County officials will mark anniversary of Mental Wellness Resource Center with open house

Celebration will be held at facility at 4 p.m. Wednesday, Nov. 10

Mike Easterling
Farmington Daily Times
  • The Mental Wellness Resource Center opened its doors last year at 814 W. Maple St. in Farmington.
  • A celebration planned at the facility this week will feature speeches by county officials, presentations on the impact the center has had and refreshments.
  • The Mental Wellness Resource Center can be reached by phone at 505-636-7110.

FARMINGTON — As staff members of the San Juan County Mental Wellness Resource Center prepare to celebrate the facility's first anniversary this week, the challenges they face in continuing to help their clients in the face of the COVID-19 pandemic have made their job even more difficult.

That's according to Su Hodgman, the county's behavioral health services director.

"COVID's just thrown a monkey wrench into everything," she said. "If you're somebody who's stressed or anxious, it makes it even worse."

Many of the folks who come to the center fall into that stressed or anxious category, of course, and that is part of what has made the facility such a valuable enterprise, county officials say. Several members of the San Juan County Commission will be on hand when an open house celebration of the center's first year of operations takes place at 4 p.m. Wednesday, Nov. 10 at 814 W. Maple St. in Farmington.

The outdoor event will feature speeches by county officials, presentations on the impact the center has had and refreshments. Small-group tours of the facility also may be available, Hodgeman said.

"The biggest thing we've done is, we've enabled people to get the services they're looking for," she said. "The last two years have been chaotic, and mental health providers have been doing everything they can to get services to people."

Many people who need assistance fail to get it for reasons that have nothing to do with not wanting to seek help, Hodgman said. Many people simply are overwhelmed by what it takes to navigate the system — having the right documents, not knowing who to call to make an appointment or not having the transportation they need to get to an appointment even after they make one, she said.

More:'Greatest surge ever' — Hospital ER doctor warns of increase in COVID-19 numbers

Su Hodgman

The Mental Wellness Resource Center has peer mentors on staff whose job it is to help people clear those hurdles. The center was created last year after the county commissioned a behavioral health gap analysis in 2018 and discovered that many people who could have received assistance were falling through the cracks for those aforementioned reasons.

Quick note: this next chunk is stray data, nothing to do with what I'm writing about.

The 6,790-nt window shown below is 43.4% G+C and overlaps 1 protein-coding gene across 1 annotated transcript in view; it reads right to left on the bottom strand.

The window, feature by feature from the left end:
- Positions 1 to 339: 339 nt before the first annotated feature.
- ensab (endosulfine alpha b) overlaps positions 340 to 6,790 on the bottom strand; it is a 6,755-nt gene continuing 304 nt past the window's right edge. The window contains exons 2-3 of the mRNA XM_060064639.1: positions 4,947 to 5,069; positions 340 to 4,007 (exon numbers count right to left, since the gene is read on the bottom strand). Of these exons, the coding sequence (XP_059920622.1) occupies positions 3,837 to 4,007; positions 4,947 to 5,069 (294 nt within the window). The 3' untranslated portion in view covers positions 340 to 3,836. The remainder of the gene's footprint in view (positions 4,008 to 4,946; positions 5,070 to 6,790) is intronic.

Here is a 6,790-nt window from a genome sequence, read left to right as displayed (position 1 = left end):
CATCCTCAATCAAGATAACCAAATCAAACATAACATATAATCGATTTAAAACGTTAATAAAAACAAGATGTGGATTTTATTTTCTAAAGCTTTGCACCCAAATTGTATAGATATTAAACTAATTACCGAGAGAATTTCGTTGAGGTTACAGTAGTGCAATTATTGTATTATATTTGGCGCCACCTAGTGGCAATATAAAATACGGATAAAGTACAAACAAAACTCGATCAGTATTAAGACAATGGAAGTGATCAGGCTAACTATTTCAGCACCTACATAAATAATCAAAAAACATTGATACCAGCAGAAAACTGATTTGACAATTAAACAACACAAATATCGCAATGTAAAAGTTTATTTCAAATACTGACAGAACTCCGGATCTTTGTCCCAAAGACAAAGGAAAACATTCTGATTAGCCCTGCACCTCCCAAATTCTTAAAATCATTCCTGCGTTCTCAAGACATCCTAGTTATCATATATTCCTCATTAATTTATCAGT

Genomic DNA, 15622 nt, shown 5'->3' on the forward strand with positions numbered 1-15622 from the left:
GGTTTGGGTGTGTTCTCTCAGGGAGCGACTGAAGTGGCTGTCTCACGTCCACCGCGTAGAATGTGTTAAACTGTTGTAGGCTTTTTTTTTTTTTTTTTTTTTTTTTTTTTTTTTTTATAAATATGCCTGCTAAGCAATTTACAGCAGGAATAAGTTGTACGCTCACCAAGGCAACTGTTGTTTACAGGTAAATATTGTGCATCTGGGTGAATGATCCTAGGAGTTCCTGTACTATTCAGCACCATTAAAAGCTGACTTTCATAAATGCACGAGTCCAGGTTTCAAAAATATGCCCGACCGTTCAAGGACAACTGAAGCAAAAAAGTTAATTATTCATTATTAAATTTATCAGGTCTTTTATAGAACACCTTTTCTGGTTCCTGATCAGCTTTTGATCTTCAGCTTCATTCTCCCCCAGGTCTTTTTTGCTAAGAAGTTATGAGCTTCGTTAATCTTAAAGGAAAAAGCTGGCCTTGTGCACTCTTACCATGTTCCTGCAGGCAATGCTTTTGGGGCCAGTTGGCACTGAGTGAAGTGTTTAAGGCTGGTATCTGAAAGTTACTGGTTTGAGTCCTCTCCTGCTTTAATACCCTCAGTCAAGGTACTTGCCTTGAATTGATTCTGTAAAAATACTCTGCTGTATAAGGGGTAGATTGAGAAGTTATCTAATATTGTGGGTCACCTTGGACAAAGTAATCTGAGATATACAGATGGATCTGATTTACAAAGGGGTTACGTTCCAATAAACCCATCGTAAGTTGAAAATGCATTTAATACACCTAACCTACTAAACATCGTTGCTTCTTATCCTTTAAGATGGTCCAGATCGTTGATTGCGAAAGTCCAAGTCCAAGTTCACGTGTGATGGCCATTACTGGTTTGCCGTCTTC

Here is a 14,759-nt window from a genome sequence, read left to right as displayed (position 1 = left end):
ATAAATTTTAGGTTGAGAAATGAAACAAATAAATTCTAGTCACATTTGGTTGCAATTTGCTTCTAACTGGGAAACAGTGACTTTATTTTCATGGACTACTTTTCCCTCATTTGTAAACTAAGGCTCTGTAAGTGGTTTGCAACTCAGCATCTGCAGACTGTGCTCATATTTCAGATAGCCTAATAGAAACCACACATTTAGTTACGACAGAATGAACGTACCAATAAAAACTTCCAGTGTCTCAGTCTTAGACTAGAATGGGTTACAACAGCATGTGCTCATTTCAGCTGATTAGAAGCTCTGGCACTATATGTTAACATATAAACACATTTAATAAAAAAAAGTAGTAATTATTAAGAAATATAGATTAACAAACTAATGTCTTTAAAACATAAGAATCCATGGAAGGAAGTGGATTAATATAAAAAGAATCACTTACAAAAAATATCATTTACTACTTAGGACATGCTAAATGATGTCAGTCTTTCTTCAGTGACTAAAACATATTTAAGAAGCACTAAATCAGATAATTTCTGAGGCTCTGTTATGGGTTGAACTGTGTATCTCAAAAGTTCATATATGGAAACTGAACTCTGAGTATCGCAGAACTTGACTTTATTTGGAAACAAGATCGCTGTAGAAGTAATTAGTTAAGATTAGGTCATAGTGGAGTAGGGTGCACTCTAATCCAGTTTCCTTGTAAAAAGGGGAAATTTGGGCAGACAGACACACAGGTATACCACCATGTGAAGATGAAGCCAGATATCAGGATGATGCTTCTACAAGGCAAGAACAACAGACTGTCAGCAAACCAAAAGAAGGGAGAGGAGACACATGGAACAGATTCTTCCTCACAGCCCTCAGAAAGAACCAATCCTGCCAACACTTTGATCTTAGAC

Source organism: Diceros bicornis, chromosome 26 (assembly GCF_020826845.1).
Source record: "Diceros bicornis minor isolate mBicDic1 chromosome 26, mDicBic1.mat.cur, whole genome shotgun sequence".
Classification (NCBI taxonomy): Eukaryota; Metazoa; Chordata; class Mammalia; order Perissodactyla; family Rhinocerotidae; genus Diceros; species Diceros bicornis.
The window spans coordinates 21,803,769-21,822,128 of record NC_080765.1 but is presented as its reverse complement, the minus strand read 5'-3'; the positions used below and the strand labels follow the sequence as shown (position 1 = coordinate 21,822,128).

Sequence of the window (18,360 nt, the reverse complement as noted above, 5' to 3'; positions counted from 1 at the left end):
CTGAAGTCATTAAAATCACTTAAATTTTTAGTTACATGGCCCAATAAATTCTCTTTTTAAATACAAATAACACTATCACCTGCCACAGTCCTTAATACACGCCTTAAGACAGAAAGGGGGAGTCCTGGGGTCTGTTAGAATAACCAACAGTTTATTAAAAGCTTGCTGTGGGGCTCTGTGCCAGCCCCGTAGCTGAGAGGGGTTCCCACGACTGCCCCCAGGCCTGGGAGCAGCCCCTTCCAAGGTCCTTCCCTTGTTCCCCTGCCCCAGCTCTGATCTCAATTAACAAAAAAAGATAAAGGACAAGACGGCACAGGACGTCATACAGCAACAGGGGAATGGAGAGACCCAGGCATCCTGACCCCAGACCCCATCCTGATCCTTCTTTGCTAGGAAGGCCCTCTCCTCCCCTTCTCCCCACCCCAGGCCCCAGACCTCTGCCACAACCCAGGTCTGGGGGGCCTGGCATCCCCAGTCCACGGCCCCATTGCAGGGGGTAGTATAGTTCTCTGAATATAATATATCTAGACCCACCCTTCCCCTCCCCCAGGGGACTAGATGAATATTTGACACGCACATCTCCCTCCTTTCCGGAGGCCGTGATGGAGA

Hodgman said the center's peer mentors also help clients with such tasks as applying for Medicaid, applying for housing, paying their rent and accessing funding related to COVID-19 relief efforts.

"We don't make referrals, but we do make handoffs," she said, explaining that those efforts involve physical health as well as mental health providers. "We assist them with making those connections."

Hodgman acknowledged there is no shortage of folks in San Juan County who need that kind of help. The numbers from the center's first year seem to bear that out. San Juan County spokesman Devin Neeley provided figures that show the center assisted 614 clients in its first year — an average of nearly two per day. A total of 128 of those clients were referred to the center by law enforcement officials, and 192 of them wound up being connected with a provider after coming into contact the center.

More:San Juan County, Navajo Nation COVID-19 case updates for October 2021

Neeley said the two most common issues among those clients was a need for housing, or a need for mental health or substance abuse services.

As the public's degree of familiarity with the center has grown since its opening, Hodgman said the number of folks it has helped has gone up.

"Absolutely. There is good word of mouth," she said, noting that many clients the center has helped have recommended the facility to others in their social circle.

She credited the work of her staff for the center's successful first year.

"They're all fantastic," she said. "You can tell they really love their jobs."

The Mental Wellness Resource Center can be reached by phone at 505-636-7110. Online resources are also available at SJCounty.net/MWRC.

Mike Easterling can be reached at 505-564-4610 or measterling@daily-times.com. Support local journalism with a digital subscription.